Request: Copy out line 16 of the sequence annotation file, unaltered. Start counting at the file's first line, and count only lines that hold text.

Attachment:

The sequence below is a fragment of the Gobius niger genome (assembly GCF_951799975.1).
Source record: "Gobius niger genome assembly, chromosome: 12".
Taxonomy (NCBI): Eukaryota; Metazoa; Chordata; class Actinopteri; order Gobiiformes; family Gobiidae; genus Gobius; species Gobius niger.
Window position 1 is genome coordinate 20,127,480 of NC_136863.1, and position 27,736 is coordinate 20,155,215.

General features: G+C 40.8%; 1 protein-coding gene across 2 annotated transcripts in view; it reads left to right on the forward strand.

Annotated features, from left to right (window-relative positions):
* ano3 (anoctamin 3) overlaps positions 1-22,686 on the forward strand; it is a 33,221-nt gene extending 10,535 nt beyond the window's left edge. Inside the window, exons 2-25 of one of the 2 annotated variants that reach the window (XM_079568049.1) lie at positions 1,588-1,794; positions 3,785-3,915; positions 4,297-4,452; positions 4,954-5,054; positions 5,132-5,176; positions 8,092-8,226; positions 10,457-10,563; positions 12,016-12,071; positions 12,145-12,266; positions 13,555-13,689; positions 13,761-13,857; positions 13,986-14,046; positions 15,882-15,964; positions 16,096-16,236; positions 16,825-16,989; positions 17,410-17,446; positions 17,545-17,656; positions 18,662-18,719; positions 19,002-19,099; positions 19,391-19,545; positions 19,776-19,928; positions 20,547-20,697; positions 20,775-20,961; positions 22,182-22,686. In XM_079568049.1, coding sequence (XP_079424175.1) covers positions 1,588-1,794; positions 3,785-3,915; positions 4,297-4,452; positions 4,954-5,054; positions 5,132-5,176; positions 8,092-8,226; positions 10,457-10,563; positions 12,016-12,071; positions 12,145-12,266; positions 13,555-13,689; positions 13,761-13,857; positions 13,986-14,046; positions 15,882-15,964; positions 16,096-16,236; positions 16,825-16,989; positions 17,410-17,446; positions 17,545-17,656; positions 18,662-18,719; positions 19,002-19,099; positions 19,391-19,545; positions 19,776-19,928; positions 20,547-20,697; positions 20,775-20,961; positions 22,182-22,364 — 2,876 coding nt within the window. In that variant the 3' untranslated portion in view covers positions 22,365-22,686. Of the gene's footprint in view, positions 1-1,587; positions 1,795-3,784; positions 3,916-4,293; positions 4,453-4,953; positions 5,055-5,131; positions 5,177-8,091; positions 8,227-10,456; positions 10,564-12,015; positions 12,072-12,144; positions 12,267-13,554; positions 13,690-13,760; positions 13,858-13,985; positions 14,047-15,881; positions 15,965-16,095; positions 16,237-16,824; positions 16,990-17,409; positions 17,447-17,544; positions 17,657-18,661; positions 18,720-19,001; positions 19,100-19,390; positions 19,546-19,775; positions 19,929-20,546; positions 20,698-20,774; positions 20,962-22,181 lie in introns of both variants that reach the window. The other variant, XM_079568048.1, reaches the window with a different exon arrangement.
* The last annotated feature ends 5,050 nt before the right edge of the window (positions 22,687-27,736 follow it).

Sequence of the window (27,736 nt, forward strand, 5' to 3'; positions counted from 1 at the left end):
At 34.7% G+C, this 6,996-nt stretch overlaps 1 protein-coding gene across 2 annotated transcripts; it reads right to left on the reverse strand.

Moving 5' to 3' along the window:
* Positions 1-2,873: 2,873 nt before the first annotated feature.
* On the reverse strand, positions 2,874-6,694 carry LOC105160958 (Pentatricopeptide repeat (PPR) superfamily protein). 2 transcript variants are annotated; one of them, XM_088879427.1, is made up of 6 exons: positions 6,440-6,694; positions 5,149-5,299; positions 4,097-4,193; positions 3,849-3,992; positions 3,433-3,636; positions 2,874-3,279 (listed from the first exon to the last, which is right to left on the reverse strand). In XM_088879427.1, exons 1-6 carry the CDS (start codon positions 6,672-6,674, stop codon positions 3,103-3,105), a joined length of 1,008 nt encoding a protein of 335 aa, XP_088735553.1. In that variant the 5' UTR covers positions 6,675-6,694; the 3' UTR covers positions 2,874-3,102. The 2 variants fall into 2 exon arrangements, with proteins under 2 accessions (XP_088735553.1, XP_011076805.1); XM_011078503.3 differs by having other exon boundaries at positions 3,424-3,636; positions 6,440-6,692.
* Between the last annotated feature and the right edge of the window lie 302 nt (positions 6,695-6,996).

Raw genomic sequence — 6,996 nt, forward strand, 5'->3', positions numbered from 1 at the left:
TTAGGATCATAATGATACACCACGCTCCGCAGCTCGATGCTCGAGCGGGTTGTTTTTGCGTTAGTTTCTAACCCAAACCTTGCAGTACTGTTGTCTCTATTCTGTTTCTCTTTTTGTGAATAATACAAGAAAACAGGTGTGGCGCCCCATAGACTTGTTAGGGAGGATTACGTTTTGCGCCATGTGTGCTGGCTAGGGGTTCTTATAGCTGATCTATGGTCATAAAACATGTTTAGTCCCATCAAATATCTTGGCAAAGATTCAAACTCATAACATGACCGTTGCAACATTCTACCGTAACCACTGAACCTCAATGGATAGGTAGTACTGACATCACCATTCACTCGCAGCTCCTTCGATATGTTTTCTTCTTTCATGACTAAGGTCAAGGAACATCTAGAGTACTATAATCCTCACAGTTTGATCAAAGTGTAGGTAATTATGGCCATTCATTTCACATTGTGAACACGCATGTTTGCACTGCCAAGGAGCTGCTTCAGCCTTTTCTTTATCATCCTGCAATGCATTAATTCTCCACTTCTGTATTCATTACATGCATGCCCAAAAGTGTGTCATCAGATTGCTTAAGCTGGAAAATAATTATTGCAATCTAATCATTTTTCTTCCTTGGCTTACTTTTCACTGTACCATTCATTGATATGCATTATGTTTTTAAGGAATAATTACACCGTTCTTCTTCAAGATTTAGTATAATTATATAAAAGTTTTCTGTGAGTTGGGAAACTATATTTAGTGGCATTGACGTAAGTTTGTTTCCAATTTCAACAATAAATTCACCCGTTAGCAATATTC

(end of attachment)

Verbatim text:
TTAGGATCATAATGATACACCACGCTCCGCAGCTCGATGCTCGAGCGGGTTGTTTTTGCGTTAGTTTCTAACCCAAACCTTGCAGTACTGTTGTCTCTATTCTGTTTCTCTTTTTGTGAATAATACAAGAAAACAGGTGTGGCGCCCCATAGACTTGTTAGGGAGGATTACGTTTTGCGCCATGTGTGCTGGCTAGGGGTTCTTATAGCTGATCTATGGTCATAAAACATGTTTAGTCCCATCAAATATCTTGGCAAAGATTCAAACTCATAACATGACCGTTGCAACATTCTACCGTAACCACTGAACCTCAATGGATAGGTAGTACTGACATCACCATTCACTCGCAGCTCCTTCGATATGTTTTCTTCTTTCATGACTAAGGTCAAGGAACATCTAGAGTACTATAATCCTCACAGTTTGATCAAAGTGTAGGTAATTATGGCCATTCATTTCACATTGTGAACACGCATGTTTGCACTGCCAAGGAGCTGCTTCAGCCTTTTCTTTATCATCCTGCAATGCATTAATTCTCCACTTCTGTATTCATTACATGCATGCCCAAAAGTGTGTCATCAGATTGCTTAAGCTGGAAAATAATTATTGCAATCTAATCATTTTTCTTCCTTGGCTTACTTTTCACTGTACCATTCATTGATATGCATTATGTTTTTAAGGAATAATTACACCGTTCTTCTTCAAGATTTAGTATAATTATATAAAAGTTTTCTGTGAGTTGGGAAACTATATTTAGTGGCATTGACGTAAGTTTGTTTCCAATTTCAACAATAAATTCACCCGTTAGCAATATTC